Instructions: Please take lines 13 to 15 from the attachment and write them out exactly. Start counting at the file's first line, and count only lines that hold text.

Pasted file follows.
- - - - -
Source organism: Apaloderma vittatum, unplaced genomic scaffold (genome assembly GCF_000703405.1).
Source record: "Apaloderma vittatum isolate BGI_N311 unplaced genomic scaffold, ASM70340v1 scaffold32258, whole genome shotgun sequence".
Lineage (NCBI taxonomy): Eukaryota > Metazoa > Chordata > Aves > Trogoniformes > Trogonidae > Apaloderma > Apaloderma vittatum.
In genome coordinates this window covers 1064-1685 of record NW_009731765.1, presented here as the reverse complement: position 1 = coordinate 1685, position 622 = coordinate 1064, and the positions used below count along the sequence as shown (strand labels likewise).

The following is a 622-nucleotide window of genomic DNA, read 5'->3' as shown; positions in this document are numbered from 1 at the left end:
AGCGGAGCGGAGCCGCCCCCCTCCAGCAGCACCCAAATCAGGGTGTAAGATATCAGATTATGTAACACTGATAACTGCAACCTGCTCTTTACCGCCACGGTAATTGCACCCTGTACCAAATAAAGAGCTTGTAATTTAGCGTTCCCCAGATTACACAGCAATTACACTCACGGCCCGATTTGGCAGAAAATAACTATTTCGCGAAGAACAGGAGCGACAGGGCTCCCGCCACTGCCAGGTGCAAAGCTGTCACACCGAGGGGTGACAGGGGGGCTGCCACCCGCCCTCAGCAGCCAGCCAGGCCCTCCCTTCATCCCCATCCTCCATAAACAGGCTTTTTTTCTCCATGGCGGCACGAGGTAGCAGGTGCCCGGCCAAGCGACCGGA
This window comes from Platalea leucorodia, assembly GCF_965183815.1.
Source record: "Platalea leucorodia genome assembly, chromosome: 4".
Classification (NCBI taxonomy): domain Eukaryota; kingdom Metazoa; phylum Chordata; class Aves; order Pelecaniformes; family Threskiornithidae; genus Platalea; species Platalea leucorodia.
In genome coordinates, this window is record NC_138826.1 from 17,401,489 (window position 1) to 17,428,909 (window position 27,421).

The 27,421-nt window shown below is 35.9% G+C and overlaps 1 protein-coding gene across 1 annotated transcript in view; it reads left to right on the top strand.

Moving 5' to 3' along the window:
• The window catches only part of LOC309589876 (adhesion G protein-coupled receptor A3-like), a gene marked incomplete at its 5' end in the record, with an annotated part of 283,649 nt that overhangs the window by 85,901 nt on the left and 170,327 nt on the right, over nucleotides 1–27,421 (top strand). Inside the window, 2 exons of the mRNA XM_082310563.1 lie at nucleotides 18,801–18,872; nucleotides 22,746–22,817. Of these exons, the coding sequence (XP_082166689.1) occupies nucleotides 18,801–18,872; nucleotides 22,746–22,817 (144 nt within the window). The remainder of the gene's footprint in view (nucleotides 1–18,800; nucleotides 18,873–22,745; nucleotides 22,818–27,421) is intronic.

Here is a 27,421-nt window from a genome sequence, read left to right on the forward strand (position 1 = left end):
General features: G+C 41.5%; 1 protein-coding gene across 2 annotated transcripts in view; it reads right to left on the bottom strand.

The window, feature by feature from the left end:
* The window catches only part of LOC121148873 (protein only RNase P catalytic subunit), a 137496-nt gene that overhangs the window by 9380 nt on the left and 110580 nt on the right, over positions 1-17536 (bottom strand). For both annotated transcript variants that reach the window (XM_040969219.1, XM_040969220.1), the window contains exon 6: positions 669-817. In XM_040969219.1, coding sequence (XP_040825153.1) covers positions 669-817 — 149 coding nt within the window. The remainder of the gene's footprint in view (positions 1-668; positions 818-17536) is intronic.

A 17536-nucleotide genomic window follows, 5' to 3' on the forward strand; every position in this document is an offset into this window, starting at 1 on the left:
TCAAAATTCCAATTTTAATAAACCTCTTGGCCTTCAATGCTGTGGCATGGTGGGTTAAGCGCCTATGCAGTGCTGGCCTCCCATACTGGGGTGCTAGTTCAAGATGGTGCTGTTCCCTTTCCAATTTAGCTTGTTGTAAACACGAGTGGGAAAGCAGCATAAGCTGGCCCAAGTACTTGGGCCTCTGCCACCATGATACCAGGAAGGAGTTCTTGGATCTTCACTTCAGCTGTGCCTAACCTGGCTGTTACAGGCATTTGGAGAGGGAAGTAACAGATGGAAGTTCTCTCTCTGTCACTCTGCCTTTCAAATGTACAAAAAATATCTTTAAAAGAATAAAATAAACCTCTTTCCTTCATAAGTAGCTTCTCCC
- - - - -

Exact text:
• The window catches only part of LOC309589876 (adhesion G protein-coupled receptor A3-like), a gene marked incomplete at its 5' end in the record, with an annotated part of 283,649 nt that overhangs the window by 85,901 nt on the left and 170,327 nt on the right, over nucleotides 1–27,421 (top strand). Inside the window, 2 exons of the mRNA XM_082310563.1 lie at nucleotides 18,801–18,872; nucleotides 22,746–22,817. Of these exons, the coding sequence (XP_082166689.1) occupies nucleotides 18,801–18,872; nucleotides 22,746–22,817 (144 nt within the window). The remainder of the gene's footprint in view (nucleotides 1–18,800; nucleotides 18,873–22,745; nucleotides 22,818–27,421) is intronic.

Here is a 27,421-nt window from a genome sequence, read left to right on the forward strand (position 1 = left end):
General features: G+C 41.5%; 1 protein-coding gene across 2 annotated transcripts in view; it reads right to left on the bottom strand.